What Should a Freelance Resume Look Like?

When you’re looking for a traditional 9-to-5 job, it would be madness to go around applying for jobs without a resume. Even if you landed an interview based on a recommendation, most HR policies couldn’t set you up in their system to even schedule an interview without inputting your resume.

Freelancing is so far in the opposite direction that it can seem even more crazy at times. You can land work and get paid thousands of dollars without even having an address or sometimes even phone number for your client!

Are Resumes Obsolete in the Freelance World?

This begs the question, do you actually need to have a resume to succeed as a freelancer today?

We delved into this a little in last week’s post looking at the five must-have elements of your personal marketing toolkit, but the short answer is: it depends.

While many Freelance Moms go about their work lives very successfully without ever needing to produce a traditional resume or CV, there are certain situations you usually can’t get away without one:

  • Contract work with large corporations
  • Government contracts
  • Work with non-profits or other small board-run organizations
  • Gigs on online job boards

Having a website showing your past work can only get you in the door in situations where the traditional route is required.

But how do you mold non-traditional work experience into an old-school resume structure?

Paradoxically, the best way to present your freelance experience in resume form is to take a cue from the corporate world, where huge firms like McKinsey have been marketing their highly paid consultants to clients through their resumes for years.

Let’s look at some resumes of freelancers and consultants to see how you can put together your own.

How Should You Structure a Freelance Resume Differently Than a Traditional Resume?

The secret is to take a topical approach to setting up your resume rather than the typical chronological format.

sidebysideThe traditional resume is on the left, and when you look at them side by side, you can see that the topical approach can look busier, but that is because it’s made to stop your eye in more places than the traditional organization, which primarily only highlights job titles and company names.

From the top on down, several key changes contribute to this aesthetic that showcases your broad experience with clients rather than specific “positions” while showing why each entry on your resume is an asset to your prospective client.

1. Wow Them From the Start

While creating your resume, always keep in mind: why do companies bring in outside help?

You are showing that you offer something their employees do not, and more often than not, that means experience with different clients, different project environments, different software or a likewise broader background than what narrowly-focused internal staff can offer.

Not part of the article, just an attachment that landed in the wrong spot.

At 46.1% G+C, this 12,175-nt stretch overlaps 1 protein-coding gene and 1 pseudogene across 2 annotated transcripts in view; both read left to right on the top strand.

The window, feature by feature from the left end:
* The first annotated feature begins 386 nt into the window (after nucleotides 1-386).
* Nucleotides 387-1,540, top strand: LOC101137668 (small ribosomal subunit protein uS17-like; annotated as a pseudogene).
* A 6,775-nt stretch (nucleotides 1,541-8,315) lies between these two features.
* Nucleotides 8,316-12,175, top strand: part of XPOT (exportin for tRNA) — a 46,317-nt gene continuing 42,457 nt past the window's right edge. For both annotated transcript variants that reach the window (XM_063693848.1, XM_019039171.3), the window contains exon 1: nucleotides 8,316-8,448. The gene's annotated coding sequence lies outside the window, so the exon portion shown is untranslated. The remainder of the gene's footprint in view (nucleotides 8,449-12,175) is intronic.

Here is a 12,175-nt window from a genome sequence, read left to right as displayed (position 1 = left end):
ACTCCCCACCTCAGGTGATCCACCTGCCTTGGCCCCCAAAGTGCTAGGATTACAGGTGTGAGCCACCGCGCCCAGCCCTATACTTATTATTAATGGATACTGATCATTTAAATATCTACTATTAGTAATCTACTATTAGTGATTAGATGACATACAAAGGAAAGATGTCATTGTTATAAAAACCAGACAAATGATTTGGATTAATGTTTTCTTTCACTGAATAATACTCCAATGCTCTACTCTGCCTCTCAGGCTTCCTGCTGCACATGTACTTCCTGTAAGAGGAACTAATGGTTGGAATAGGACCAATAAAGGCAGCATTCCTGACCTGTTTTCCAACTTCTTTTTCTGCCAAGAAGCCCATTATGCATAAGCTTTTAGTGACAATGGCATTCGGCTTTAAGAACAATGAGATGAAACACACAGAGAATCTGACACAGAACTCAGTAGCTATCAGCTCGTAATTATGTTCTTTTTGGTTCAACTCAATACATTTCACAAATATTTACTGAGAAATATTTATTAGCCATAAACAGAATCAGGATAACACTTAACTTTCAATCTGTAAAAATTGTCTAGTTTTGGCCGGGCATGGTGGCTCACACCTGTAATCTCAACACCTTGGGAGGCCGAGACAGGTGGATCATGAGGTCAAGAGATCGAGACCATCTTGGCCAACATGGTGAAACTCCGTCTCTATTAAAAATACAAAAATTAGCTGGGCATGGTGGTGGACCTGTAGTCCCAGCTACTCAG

So it’s important to flip the skills, software, and certifications or memberships section to the top, as these are much more important to see early on in a freelance resume than in a traditional one:

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3. Name Drop Proudly

Once you’ve established that you’ve got the skills, you want to give your prospective client some social proof.

While the traditional resume showcases the companies you’ve worked for along with the specific work you’ve done for them, that can make for an incredibly long freelance resume.

Below your skills, software, and qualifications, add a box showcasing the most noteworthy client names you can.

Don’t have any clients yet? Don’t worry! Name drop companies you’ve worked for or volunteered with before you started freelancing.

4. The Heart of the Matter: Profile Your Projects

Showcasing the actual client work you’ve done is both the trickiest and best part of a freelance resume.

How much work you’ve done will dictate how you organize this section:

  • If you’ve been in the game for a while, pick not only your most high-profile projects, but also a set of projects to highlight that illustrates the full range of your services.
  • If you’re newer, it’s easy to pick through the clients you’ve had and find the best ones to showcase.
  • If you’re just starting out, you also can include projects you worked on at your previous job or things you’ve done for free as samples, such as your own blog or e-books.

For each project, take a few bullet points to explain the work completed, but then wrap up with several bullet points on the outcome for the client with statistics if possible:23882537 copy

If you have a service-based freelance career that doesn’t exactly lend itself to a project-deliverable set-up, make each “project” entry a type of work you do (i.e. for coaches, it might be group coaching, individual coaching, corporate trainings).

As with traditional resumes, try to keep the whole thing to one page if possible for easy reading and filing.

Do you have a freelance resume? How is it structured?

ABOUT THE AUTHOR: Lisa Stein owns FreelanceMom.com, is a college business professor and a mom to Gabriela and Elle. Lisa is dedicated to playing a part in helping women and moms run a business they love, help support themselves and their family and create a flexible lifestyle. You can find her online on Facebook and Twitter or at home burning something in the kitchen.

  • The most important thing, besides making your resume professional looking of course, is the length of it. Try to keep it concise – not too short, not too long.